Humanities & History

We believe that students learn best through inquiry and practice of a critical and creative nature that encourages them to take personal and intellectual risks. Our interdisciplinary Humanities courses nurture a love of literature and history while leading students to understand the world and its many cultures, past and present. The program helps students to develop empathy for the full range of human experience and emotion and to refine the skills of communication and expression needed to engage as citizens of the global community.

Sixth Grade

Students creating a project together in a classroom


During the first week of school, every student in the sixth grade Humanities course embarks on a personal journey of discovery. Without looking, each student takes a turn using a finger to stop a spinning globe; wherever they land determines the country they will study as part of a year-long research project. In addition to this individual geography study, sixth graders investigate journeys that change people and the world. They explore the world’s diverse religions, geography and countries through literature, nonfiction, periodicals, films, interviews, presentations from guest speakers and field trips. Creative projects and daily practice lead students to build their reading, writing, research, presentation and study skills. Students read for pleasure, discussion, fluency and information; they write to discover, develop and organize their ideas, to argue a point, and to move an audience. They study vocabulary, dictionary usage, parts of speech and basic sentence structure. Literature selections in past years have included Rules of the Road, The Watsons Go To Birmingham, 1963, The Canterbury Tales, Shadow Spinner, Adventures on the Ancient Silk Road, The Real Vikings, Habibi, A Long Walk to Water, Zlata the Goat, Beowulf, To the Edge of the World, selected poems, folk tales and short stories. Students also build the skills essential to the study of history: understanding timelines and dates, recognizing cause-and-effect relationships and thinking critically. Throughout the course of the year, every student constructs a hand-drawn map of the world. Their country studies and the world maps are shared in a magnificent Foote tradition in the spring, the Festival of the World. Along the way, our sixth graders learn about geography, migrations, religious pilgrimages, the impact of international trade and the meaning of discovery.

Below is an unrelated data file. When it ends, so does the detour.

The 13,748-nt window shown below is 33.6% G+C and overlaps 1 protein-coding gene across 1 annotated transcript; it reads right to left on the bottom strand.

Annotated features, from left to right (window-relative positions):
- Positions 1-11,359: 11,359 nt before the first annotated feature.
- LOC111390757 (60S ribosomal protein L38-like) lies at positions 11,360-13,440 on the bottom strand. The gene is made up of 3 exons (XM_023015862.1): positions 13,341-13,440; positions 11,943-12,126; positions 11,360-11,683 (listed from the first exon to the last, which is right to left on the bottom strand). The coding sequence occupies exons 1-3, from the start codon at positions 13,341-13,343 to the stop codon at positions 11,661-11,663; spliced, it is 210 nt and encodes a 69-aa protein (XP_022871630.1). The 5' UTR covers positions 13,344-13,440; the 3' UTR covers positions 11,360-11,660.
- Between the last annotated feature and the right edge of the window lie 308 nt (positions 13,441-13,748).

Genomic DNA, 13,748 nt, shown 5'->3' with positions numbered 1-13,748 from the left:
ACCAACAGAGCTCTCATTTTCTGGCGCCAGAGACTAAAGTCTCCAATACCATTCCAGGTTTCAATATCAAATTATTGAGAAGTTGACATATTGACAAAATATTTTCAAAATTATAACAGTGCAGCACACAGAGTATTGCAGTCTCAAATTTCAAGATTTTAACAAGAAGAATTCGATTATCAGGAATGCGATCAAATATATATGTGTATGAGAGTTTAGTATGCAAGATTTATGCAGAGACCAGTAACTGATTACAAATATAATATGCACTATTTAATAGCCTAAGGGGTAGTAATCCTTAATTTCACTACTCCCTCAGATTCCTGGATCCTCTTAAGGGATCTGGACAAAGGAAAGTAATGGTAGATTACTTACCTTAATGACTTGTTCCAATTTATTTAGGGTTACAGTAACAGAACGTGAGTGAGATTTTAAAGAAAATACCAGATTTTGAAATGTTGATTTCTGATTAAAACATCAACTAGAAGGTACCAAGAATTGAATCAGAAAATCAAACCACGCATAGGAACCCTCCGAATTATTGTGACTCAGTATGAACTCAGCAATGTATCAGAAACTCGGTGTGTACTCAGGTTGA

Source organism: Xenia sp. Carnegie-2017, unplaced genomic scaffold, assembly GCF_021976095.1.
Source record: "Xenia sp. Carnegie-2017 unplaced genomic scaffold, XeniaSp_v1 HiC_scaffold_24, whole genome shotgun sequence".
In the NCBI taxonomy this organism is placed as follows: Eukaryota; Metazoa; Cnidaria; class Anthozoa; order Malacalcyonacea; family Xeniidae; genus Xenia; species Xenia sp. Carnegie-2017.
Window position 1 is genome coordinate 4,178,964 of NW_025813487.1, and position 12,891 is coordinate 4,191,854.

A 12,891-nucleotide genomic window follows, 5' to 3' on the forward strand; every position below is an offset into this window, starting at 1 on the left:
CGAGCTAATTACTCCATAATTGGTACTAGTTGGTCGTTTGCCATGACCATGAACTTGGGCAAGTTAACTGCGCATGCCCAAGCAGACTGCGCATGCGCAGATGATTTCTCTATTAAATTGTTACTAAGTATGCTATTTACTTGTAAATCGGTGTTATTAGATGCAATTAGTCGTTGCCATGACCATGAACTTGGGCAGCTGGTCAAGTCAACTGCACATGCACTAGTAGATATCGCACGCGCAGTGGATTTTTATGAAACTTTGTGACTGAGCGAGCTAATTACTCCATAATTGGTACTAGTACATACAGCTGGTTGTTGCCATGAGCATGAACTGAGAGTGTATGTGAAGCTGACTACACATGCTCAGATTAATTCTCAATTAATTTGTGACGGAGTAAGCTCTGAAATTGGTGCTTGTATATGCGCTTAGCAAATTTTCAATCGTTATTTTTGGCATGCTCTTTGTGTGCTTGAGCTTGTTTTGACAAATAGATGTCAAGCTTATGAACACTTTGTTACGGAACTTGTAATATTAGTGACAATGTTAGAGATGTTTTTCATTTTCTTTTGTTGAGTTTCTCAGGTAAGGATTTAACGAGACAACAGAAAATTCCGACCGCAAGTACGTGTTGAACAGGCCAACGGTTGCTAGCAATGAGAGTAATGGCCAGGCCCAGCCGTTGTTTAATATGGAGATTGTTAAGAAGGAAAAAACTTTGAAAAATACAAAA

Seventh Grade

Students dressed in colonial American clothing presenting to younger students

Seventh grade students explore the theme of change as it pertains to history, literature and themselves. We start by looking at what happens when different cultures meet, focusing in particular on American Indians, Europeans and Africans. Coming-of-age stories form the backdrop for our study of the American Revolution, as students look at the issue of independence in literature, history and our world. Finally, students explore the theme of conflict through examples from literature, the antebellum South and contemporary society.

In Humanities, students develop reading, writing, thinking, speaking and information skills. Through a variety of literary genres students build an understanding of theme, symbolism and tone; they read primary and secondary historical sources for main ideas and supporting details. They are guided in organizing their study materials and in taking effective notes. Gaining map and geography proficiency, understanding time lines and dates, and learning the research process are central. Students work independently on long-range projects including Early America Day in the fall and a more formal research paper in the spring.